Nowadays, the tomb is a quiet and largely ignored corner of New York, with a handful of tourists respectfully poking about at any one time. Yet it is well worth a visit. Grant is interred in a massive granite coffin, alongside his wife in an identical sarcophagus. The coffins are below the floor level, visible through a hole in the floor, where they rise up from the lower level on a platform—again, much like Napoleon’s tomb. The visitor can descend and walk around the coffins, pausing to admire the busts of other Civil War generals, such as William Tecumseh Sherman. On the upper level, flanking the staircase, are two side chapels with historical flags from the war. And up above a mosaic depicts the surrender of Robert E. Lee to Grant. One could be forgiven for thinking that Grant was a general alone, and not a president, from the evidence of his tomb.
Here is where I will end my little tour, which can take as little as a couple hours. Separated by only a few blocks are the largest and the tallest churches in the United States—not to mention a historic university and an enormous tomb. But Saint John the Divine and Riverside Church are, for me, far more than architectural delights. They are living institutions, still engaged in the proper work of religion: to improve the lives of their congregations.
More people are alive now than ever before, and yet the dead still outnumber the living. Many, perhaps most, of those dead are buried beneath our feet. It is unclear whether there are more interments than inhabitants in all of New York City, but it seems at least possible, considering that over five million people are buried in Queens—over twice that borough’s population. Calvary Cemetery alone holds three million bodies, making it the largest cemetery in the country.
Queens became an epicenter for burials in the 19th century, when land scarcity in Manhattan led citizens to look further afield. The state government took a cue from Pere Lachaise, the magnificent Parisian cemetery located far outside the city center. They eventually decided to convert barren and useland land near the Queens-Brooklyn border into an array of cemeteries. According to Keith Williams, bodies in Manhattan were disentered in the dead of night, to be ferried over to their new home across the river; and many were doubtless destroyed in the process.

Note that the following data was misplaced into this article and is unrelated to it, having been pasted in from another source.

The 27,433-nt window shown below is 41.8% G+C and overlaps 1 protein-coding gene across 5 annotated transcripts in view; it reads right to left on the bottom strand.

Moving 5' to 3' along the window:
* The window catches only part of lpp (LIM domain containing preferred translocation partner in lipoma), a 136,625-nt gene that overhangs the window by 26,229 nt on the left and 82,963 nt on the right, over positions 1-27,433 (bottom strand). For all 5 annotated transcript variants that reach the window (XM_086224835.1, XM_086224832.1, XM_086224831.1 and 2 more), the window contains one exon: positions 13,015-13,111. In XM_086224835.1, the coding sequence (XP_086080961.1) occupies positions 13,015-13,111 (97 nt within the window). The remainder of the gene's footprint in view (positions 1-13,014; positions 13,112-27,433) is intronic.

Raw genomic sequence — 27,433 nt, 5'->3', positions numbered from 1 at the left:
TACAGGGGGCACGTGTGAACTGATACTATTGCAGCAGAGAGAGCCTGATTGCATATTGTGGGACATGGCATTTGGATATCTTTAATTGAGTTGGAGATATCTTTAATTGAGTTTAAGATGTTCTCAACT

The city was badly in need of a park around this time. Neither Central Park nor Prospect Park would be open until the 1870s. It was partly for this reason that the beautiful Green-Wood cemetery, which opened in 1838, became so popular. Indeed, the cemetery was such an attractive place to stroll about that, by the 1860s, it had scarcely fewer visitors than Niagara Falls. Though mostly neglected by tourists nowadays, it is still a lovely respite from the noise of city life, not to mention a repository of the city’s history.
I visited the cemetery on a scorching day in August. The air was humid and heavy. My clothes were soaked through with sweat, and the sun beat down harshly in the open space of the cemetery. Autumn or spring is preferable. I entered through the monumental neo-gothic gate at 25th street—a delightful work of architectural exuberance by Richard Upjohn, one of the founders of the American Institute of Architects.
Once inside, the cemetery is as rustic and attractive as a park, with roads winding through grass lawns and scattered trees. The tombstones are distributed somewhat sparsely and unevenly in this immense green space. The majority are simple graves, no more than a foot or two tall, with some more imposing obelisks thrown in. Here and there one finds a statue, in bronze or stone, and some of the wealthier families have their mausoleums built into hillsides. Near the entrance at 25th street is one of the original ponds; and nearby is the cemetery chapel, a noble structure modeled after the work of Christopher Wren. Even more beautiful, perhaps, than the cemetery itself is the view that it provides, with several vantage points offering an excellent look at the Manhattan skyline beyond the river.